Olympia, WA — A new Washington state law will require construction and manufacturing employers who use temporary workers to identify and document workplace hazards, communicate those hazards to staffing agencies, and make sure workers are informed and properly trained.
Miami — Temporary construction workers face “unique barriers” to reporting injuries and near misses, according to researchers from the University of Miami and the NIOSH-funded Occupational Safety and Health Program at the Florida Department of Health.
Washington — Independent workers – defined as people who are likely self-employed and performing short-term jobs with “no guarantee of future work beyond the task” – accounted for 12.3% of worker fatalities in 2016 and 2017, according to Census of Fatal Occupational Injuries data released Aug. 9 by the Bureau of Labor Statistics.
Alexandria, VA — The American Staffing Association, through an alliance with OSHA, is set to host a webinar on Nov. 9 to discuss how to protect temporary workers from exposure to airborne contaminants.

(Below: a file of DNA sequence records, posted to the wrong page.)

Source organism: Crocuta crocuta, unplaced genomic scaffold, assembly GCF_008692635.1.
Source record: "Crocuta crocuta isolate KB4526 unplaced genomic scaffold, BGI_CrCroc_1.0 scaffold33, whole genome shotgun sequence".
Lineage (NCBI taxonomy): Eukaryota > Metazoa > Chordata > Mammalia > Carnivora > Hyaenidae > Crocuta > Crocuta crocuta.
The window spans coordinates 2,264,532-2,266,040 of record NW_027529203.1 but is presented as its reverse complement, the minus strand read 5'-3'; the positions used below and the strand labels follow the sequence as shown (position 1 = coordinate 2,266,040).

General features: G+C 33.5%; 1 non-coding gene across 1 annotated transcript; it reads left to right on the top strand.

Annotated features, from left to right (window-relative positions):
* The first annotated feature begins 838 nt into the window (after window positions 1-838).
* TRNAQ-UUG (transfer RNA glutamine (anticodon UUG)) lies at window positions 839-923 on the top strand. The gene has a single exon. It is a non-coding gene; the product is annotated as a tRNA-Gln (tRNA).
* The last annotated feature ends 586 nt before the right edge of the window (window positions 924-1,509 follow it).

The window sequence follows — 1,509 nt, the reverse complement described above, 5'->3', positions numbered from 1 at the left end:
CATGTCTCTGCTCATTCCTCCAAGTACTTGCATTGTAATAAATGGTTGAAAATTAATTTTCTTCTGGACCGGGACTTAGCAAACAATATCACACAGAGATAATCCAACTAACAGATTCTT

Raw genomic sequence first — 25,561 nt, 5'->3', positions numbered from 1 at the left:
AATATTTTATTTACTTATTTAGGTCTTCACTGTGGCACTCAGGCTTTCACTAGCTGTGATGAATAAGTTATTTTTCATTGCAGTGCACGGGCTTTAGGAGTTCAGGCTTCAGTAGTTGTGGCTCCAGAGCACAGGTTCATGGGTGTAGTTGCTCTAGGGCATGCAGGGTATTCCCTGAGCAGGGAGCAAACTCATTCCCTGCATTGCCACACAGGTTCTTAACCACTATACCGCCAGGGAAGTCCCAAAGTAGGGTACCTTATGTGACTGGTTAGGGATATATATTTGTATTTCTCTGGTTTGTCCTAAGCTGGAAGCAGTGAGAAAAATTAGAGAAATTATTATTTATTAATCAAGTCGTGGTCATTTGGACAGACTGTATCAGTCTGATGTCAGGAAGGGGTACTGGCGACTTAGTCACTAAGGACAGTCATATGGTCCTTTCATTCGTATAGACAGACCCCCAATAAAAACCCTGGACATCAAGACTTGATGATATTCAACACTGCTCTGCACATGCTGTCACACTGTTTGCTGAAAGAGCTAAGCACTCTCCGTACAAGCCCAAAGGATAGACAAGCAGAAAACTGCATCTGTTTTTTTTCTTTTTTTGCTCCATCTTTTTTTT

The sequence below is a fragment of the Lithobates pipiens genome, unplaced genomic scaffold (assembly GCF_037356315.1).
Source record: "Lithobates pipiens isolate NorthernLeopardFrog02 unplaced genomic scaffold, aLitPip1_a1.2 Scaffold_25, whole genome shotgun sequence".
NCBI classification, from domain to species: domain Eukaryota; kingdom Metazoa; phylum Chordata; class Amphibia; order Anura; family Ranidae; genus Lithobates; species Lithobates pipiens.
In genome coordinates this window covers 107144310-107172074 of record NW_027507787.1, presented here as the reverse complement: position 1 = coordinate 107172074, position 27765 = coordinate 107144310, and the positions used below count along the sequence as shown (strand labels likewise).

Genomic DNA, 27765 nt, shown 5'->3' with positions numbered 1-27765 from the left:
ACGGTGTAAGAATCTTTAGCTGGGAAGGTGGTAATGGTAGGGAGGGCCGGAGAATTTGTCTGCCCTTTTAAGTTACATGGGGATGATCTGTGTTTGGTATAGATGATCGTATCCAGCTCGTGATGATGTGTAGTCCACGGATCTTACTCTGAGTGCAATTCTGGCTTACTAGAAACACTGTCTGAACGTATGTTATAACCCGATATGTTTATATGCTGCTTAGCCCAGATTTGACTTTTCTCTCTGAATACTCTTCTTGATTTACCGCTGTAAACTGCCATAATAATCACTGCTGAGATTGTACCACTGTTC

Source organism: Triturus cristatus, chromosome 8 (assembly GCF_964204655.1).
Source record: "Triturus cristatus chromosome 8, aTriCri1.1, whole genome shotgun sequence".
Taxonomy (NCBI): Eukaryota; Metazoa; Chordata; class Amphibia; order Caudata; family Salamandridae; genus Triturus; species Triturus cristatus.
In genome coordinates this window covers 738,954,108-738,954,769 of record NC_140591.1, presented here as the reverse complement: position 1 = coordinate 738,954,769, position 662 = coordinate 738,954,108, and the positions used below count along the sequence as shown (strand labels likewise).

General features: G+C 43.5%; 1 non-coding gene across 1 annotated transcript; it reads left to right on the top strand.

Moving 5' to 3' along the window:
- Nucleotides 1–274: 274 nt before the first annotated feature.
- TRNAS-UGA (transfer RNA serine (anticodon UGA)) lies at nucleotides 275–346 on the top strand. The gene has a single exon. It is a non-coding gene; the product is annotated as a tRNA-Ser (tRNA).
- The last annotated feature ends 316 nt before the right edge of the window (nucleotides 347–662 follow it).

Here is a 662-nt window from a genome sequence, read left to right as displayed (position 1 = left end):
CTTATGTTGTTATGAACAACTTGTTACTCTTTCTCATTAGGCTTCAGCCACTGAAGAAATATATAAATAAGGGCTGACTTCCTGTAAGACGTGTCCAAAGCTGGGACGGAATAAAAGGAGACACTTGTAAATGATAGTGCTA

Philadelphia – Staffing agencies that hire temporary workers need to be regulated more vigorously, and employers that use those agencies should carry a heavier load of responsibility for workers’ safety, a trio of Temple University law students concluded in a recent report examining how staffing agencies and host employers may “pass the buck” to get around proper safety training and other requirements.
Washington – As part of its Temporary Worker Initiative, OSHA has released guidance documents intended to clarify training requirements and hazard communication responsibilities for employers of temporary workers.